4. Materials and Methods

4.1. Chemicals

The chemicals used in this research were obtained from the following scientific companies: Sigma (St. Louis, MO, USA), TCI (Shanghai, China), Merck (Mumbai, India), SRL (New Delhi, India) and Fisher (Pittsburgh, PA, USA).

4.2. Collection and Preparation of A. indica Root Extract

A. indica whole plant was collected from the campus garden of Sri Venkateswara University, Tirupati, India. Plant specimen was authenticated by the Taxonomist, Department of Botany, Sri Venkateswara University, Tirupati and herbarium was deposited with a voucher no: SVU-BOT-926. The roots were separated from the plant, and washed with running tap water to remove soil, then washed again with fresh water and shade dried. The dried root material was powdered using blender, and 100 g of the powder was transferred into amber color bottle containing 500 mL of methanol (1:5). The mixture was incubated with occasional stirring for 3 days, and the solvent was filtered with non-absorbent cotton, muslin cloth and Whatman no 1 filter paper finally. The filtrate was concentrated in rotary evaporator (BUCHI 036576, Roskilde, Denmark) and lyophilized (VIRTIS:Model BT4KZL-105, Midland, Canada) to obtain A. indica root methanolic extract (AIRME).

4.3. Qualitative Estimation of Phytochemicals

We have primarily tested for the phytochemicals of phenols, flavonoids, saponins, tannins, reducing sugars, alkaloids, terpenoids, coumarins anthraquinones and anthocyanins in the AIRME according to the protocols stated by Shukla and colleagues [52].

4.4. Quantitative Estimation of Phytochemicals

4.4.1. Determination of Total Phenolic Content

According to Gutierrez and Navarro [53], the total phenolic content of AIRME was measured using the Folin Ciocalteu (FC) method. Briefly, 0.5 mL (5 mg) of extract at different concentrations (5–50 µg/mL) and same concentrations of standard gallic acid was added to 1 mL of FC (10%) reagent. For this reaction, 2.5 mL of sodium carbonate solution was added and incubated at room temperature for 30 min. Using a UV-Vis spectrophotometer (Shimadzu UV-1800, Kyoto, Japan) the resulting reaction was measured at 760 nm. The gallic acid standard graph was used to calculate the phenolic content of the extract, and expressed as mg of gallic acid equivalent per g of extract.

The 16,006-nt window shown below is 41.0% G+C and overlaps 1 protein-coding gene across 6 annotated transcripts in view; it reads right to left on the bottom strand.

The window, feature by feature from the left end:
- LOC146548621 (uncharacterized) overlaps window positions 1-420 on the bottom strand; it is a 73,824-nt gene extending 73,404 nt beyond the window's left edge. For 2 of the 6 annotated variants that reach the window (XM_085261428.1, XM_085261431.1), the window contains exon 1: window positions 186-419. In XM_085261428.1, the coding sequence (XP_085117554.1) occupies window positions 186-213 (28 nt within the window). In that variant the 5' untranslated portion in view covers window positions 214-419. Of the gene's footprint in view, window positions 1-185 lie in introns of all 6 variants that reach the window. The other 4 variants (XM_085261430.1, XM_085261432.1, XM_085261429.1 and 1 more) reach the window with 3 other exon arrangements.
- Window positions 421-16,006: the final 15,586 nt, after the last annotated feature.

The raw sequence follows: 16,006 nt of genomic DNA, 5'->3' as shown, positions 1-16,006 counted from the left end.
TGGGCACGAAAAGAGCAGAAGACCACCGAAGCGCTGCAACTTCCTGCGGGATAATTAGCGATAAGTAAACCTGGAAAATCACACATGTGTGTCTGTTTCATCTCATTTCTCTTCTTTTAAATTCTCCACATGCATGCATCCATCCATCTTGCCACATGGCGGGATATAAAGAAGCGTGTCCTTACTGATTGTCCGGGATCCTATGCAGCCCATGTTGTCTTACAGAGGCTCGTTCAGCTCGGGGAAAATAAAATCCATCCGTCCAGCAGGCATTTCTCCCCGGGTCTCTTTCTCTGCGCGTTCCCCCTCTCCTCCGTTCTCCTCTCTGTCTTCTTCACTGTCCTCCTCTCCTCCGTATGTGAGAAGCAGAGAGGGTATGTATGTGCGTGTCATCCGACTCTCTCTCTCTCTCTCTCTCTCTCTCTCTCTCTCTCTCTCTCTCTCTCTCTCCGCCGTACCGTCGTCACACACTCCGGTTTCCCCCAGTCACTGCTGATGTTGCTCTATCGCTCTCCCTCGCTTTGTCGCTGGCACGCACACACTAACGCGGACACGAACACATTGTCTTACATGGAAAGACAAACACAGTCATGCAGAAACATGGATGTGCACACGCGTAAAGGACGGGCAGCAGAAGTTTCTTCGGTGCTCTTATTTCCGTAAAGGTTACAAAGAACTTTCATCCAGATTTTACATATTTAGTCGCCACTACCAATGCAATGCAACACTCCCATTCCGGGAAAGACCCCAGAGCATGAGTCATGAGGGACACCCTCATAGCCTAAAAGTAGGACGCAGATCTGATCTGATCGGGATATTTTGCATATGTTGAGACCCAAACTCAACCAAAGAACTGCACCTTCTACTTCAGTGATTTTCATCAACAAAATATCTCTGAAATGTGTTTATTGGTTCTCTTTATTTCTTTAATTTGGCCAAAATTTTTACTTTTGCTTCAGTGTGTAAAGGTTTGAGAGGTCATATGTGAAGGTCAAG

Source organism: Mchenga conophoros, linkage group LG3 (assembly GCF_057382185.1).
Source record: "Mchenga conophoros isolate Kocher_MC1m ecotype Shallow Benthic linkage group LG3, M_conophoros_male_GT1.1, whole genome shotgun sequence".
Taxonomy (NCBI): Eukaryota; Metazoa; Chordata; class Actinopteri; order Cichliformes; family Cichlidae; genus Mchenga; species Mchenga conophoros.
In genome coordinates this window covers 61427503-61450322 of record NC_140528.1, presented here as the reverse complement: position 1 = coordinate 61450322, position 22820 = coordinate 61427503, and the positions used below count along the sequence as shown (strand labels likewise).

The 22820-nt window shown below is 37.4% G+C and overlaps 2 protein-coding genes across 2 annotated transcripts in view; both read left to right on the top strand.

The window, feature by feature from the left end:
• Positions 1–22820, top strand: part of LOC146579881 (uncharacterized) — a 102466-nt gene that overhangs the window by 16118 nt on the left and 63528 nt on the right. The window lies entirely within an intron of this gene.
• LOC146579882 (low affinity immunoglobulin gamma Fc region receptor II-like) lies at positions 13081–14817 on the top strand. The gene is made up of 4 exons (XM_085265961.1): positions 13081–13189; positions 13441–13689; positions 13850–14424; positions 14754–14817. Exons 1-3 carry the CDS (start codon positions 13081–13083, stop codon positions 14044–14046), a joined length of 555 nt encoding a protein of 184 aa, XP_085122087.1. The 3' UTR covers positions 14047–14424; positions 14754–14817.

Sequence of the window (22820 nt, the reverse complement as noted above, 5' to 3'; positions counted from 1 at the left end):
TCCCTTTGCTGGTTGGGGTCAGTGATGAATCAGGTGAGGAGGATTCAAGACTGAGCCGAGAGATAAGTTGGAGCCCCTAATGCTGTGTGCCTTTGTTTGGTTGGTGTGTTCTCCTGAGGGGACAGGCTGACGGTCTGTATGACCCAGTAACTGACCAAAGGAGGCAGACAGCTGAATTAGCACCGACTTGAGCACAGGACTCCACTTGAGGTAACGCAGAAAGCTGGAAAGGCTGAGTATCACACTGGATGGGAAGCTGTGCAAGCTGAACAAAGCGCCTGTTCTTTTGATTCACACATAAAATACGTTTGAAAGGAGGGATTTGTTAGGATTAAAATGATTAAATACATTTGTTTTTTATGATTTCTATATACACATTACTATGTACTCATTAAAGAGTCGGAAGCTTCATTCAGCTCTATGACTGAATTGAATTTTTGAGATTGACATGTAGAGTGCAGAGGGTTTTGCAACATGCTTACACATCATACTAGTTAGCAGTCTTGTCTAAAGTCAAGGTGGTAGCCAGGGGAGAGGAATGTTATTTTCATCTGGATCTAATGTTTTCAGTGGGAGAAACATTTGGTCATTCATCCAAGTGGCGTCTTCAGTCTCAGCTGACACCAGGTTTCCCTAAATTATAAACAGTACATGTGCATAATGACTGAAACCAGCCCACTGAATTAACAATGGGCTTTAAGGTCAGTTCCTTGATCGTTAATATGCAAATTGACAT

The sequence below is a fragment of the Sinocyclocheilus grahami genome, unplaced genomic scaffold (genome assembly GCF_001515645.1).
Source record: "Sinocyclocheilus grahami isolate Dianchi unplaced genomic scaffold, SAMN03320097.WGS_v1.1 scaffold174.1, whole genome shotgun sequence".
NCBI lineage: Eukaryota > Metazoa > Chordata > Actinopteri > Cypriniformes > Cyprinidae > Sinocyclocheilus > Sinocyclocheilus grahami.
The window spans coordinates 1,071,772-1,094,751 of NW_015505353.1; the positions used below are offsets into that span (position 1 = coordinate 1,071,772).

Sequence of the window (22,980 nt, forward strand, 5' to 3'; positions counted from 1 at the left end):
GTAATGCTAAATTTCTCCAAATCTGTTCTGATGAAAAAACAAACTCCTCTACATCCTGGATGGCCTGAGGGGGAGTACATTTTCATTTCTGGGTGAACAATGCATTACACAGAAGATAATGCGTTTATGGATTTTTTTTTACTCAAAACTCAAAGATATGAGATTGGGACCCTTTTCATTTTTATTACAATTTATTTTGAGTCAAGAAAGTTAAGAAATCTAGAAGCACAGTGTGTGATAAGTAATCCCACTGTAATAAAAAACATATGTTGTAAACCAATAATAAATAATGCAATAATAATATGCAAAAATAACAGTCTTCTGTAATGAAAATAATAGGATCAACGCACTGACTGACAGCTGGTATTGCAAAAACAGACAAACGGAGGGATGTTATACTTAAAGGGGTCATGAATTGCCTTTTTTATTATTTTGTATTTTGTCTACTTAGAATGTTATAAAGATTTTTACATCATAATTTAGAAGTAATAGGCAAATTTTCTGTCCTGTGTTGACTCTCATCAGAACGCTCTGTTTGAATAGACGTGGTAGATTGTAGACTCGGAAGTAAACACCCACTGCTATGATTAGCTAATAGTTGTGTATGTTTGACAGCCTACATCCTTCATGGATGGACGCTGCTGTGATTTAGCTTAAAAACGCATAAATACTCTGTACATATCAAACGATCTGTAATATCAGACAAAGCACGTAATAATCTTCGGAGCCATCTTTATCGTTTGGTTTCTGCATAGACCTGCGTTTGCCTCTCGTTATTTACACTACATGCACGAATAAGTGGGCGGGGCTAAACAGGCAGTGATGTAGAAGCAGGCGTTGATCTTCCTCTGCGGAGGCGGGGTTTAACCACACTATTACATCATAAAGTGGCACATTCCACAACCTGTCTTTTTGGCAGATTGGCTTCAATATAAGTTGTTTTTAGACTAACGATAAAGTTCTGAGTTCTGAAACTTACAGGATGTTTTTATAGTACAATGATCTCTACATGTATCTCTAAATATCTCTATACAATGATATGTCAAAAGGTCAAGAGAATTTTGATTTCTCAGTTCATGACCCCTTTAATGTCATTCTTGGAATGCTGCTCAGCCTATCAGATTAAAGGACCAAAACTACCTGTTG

4.4.2. Determination of Total Flavonoids Content

Total flavonoid content in AIRME was quantified by following aluminum chloride method [54]. Briefly, 1.0 mL of extract (10 mg/mL) was added to 4 mL of distilled water. To this, 0.3 mL of 5% NaNO2 and 0.3 mL of 10% aluminum chloride (AlCl3) solutions were added and incubate for 6 min. Then, 2 mL of 1 M NaOH solution was added and made up to 10 mL with distilled water. The reaction mixture was incubated for another 15 min and the flavonoid content was measured at 510 nm. Rutin was used as standard for calculating flavonoid content in AIRME, and content was expressed as mg of rutin equivalent per g of extract.

4.4.3. Phytochemical Profiling and Gas Chromatography-Mass Spectrometry (GC-MS) analysis of AIRME